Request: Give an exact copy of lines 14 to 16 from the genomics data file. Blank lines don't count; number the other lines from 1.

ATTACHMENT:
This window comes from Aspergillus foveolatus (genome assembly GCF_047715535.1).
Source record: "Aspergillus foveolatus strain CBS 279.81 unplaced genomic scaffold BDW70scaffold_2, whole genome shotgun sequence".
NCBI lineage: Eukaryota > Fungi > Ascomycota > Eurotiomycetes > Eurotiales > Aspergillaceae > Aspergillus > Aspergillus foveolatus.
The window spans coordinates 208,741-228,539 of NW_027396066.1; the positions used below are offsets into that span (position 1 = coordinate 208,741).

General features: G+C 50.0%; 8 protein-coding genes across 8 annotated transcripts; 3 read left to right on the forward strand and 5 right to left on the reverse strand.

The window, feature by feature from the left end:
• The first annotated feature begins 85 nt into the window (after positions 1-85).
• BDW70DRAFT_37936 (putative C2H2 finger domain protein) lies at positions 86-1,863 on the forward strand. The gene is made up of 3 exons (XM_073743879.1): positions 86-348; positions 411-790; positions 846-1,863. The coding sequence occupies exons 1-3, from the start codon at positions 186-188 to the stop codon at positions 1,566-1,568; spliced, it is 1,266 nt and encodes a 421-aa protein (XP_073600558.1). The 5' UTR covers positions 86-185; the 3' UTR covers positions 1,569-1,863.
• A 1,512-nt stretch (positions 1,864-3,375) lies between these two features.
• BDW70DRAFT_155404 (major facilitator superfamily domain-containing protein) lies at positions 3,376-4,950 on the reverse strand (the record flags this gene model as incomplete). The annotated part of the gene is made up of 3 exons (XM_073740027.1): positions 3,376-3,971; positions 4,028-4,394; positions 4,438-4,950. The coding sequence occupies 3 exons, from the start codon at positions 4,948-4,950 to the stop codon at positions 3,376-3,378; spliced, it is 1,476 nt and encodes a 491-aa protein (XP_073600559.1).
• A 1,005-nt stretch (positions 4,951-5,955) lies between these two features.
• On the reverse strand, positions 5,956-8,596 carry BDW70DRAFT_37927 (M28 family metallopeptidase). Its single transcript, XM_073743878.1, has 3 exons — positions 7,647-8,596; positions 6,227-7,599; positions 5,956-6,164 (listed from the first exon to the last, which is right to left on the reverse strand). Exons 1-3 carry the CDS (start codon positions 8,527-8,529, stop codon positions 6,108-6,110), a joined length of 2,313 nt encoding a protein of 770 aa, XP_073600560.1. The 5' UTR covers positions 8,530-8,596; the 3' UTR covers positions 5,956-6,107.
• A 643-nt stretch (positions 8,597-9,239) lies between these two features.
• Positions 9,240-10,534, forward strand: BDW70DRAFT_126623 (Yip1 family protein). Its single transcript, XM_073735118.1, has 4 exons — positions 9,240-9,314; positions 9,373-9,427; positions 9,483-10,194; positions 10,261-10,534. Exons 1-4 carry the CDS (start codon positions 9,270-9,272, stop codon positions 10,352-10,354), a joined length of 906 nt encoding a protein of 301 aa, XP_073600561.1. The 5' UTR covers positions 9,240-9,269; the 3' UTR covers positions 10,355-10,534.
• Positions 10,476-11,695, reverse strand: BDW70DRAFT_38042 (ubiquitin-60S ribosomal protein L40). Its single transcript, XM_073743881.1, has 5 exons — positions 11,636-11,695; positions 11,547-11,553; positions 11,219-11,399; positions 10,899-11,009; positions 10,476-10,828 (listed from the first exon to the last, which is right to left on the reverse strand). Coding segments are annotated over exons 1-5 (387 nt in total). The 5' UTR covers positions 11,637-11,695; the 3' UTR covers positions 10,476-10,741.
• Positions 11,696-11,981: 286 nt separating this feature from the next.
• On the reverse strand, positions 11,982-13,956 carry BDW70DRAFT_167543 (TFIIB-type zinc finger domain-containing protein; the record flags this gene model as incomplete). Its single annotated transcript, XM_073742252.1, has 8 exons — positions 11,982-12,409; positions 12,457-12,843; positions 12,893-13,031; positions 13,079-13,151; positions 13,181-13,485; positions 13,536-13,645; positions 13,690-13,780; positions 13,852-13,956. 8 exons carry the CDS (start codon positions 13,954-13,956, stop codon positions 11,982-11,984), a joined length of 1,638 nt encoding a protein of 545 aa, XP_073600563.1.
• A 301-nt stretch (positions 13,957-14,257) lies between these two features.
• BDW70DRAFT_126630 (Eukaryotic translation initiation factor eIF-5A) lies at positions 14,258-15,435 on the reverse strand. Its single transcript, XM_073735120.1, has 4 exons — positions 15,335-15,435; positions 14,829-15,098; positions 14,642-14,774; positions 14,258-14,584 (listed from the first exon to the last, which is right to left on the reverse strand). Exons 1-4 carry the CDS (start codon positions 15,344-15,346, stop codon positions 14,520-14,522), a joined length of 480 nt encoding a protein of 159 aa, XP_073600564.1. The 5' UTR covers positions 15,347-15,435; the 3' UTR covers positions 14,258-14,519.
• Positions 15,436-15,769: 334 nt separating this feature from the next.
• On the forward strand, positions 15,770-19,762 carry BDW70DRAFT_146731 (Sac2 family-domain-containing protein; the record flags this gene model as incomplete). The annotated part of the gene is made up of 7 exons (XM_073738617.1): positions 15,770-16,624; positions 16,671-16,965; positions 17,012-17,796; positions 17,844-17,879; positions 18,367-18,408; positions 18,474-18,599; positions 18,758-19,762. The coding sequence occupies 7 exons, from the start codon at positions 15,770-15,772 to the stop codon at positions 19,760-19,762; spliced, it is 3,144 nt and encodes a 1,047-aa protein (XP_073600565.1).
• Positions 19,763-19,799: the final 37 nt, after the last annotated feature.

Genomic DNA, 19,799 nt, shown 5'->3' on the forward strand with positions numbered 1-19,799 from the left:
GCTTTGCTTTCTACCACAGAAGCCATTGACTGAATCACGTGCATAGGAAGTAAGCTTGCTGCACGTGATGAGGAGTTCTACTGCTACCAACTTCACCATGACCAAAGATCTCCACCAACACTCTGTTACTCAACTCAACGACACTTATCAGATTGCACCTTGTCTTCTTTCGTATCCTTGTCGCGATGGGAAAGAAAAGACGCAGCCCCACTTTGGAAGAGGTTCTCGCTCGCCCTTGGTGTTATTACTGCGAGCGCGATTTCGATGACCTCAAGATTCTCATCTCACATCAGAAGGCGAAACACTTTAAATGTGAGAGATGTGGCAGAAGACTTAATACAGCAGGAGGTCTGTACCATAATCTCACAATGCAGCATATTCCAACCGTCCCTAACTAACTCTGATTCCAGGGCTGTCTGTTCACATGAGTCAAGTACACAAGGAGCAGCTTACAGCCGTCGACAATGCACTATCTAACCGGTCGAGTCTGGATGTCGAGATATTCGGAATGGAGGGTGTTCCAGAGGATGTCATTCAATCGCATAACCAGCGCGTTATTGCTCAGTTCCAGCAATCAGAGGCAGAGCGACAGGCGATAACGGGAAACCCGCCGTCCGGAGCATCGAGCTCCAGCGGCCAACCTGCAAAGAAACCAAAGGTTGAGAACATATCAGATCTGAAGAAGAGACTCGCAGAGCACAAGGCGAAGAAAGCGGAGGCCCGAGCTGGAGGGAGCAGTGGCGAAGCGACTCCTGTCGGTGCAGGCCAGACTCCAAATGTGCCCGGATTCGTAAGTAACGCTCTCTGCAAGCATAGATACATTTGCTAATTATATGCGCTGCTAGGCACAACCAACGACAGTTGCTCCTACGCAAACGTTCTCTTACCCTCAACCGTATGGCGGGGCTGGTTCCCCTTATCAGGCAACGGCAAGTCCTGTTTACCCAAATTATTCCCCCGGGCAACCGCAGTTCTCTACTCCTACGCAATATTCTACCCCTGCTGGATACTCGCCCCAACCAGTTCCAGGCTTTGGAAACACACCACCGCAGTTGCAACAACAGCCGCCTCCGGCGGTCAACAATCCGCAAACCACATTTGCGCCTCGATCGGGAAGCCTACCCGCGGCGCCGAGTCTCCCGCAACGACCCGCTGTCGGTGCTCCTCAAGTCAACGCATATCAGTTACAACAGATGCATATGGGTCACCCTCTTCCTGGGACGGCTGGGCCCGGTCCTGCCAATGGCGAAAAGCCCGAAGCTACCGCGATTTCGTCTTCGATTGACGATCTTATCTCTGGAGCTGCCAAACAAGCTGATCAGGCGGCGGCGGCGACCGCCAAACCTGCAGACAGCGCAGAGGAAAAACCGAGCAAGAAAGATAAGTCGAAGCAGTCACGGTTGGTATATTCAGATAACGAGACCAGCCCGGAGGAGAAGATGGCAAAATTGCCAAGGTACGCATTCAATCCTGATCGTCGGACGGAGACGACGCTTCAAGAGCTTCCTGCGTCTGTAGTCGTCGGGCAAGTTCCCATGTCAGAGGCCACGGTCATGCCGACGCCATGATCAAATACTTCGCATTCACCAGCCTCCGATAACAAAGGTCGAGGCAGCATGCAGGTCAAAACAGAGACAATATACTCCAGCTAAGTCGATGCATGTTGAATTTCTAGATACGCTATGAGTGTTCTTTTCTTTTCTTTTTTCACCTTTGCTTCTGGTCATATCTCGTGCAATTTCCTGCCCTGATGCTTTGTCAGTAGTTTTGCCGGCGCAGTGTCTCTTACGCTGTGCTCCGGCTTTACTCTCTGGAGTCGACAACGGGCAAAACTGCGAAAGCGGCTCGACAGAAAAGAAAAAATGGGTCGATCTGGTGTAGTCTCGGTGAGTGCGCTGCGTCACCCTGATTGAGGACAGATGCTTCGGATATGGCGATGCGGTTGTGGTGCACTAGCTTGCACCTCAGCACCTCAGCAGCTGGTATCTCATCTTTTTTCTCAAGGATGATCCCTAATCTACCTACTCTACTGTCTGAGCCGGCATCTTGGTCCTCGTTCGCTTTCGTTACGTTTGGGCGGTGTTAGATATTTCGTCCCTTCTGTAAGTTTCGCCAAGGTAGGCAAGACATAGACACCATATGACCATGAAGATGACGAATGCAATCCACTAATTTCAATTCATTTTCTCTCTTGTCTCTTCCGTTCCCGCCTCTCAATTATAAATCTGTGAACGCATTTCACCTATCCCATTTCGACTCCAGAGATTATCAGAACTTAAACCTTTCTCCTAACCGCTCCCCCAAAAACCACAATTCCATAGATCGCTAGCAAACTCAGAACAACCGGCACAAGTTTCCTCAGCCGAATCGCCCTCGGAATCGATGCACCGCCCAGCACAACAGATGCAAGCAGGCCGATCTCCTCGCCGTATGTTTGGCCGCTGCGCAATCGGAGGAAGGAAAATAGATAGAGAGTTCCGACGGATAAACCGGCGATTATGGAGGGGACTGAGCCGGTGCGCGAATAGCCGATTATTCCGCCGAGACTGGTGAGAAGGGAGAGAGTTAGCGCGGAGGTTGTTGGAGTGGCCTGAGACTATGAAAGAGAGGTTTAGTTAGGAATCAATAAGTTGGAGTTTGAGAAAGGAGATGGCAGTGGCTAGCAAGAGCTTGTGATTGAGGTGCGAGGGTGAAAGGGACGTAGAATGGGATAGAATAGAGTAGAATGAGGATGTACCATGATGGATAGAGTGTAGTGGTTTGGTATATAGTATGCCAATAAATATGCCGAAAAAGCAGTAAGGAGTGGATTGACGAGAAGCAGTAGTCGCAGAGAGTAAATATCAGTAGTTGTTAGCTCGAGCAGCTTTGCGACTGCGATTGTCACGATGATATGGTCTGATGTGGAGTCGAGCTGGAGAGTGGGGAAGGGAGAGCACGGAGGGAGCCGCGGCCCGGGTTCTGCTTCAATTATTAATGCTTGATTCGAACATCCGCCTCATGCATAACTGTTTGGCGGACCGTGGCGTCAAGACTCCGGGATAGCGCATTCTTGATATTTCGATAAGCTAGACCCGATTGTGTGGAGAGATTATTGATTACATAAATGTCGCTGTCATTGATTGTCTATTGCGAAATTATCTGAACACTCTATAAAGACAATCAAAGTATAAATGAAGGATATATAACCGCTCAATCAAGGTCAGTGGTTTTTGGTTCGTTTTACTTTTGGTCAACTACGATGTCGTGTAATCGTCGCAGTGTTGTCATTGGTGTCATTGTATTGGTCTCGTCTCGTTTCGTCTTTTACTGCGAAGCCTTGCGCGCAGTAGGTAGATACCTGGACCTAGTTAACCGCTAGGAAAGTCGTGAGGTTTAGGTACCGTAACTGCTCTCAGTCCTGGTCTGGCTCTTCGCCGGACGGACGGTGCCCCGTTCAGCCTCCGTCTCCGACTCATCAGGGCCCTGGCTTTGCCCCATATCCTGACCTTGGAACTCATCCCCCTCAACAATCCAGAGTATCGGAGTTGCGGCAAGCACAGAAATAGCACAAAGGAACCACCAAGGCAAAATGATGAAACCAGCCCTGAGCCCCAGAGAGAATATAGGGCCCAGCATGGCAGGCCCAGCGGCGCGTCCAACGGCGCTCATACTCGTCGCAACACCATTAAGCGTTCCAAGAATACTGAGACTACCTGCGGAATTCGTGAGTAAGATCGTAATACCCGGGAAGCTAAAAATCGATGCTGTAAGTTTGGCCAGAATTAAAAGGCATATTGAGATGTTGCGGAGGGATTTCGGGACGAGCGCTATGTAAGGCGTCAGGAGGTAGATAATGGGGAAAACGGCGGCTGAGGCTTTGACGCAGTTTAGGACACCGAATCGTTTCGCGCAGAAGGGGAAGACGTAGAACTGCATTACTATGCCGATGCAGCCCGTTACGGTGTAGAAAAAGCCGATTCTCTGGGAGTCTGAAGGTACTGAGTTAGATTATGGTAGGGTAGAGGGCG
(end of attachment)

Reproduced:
• Positions 9,240-10,534, forward strand: BDW70DRAFT_126623 (Yip1 family protein). Its single transcript, XM_073735118.1, has 4 exons — positions 9,240-9,314; positions 9,373-9,427; positions 9,483-10,194; positions 10,261-10,534. Exons 1-4 carry the CDS (start codon positions 9,270-9,272, stop codon positions 10,352-10,354), a joined length of 906 nt encoding a protein of 301 aa, XP_073600561.1. The 5' UTR covers positions 9,240-9,269; the 3' UTR covers positions 10,355-10,534.
• Positions 10,476-11,695, reverse strand: BDW70DRAFT_38042 (ubiquitin-60S ribosomal protein L40). Its single transcript, XM_073743881.1, has 5 exons — positions 11,636-11,695; positions 11,547-11,553; positions 11,219-11,399; positions 10,899-11,009; positions 10,476-10,828 (listed from the first exon to the last, which is right to left on the reverse strand). Coding segments are annotated over exons 1-5 (387 nt in total). The 5' UTR covers positions 11,637-11,695; the 3' UTR covers positions 10,476-10,741.
• Positions 11,696-11,981: 286 nt separating this feature from the next.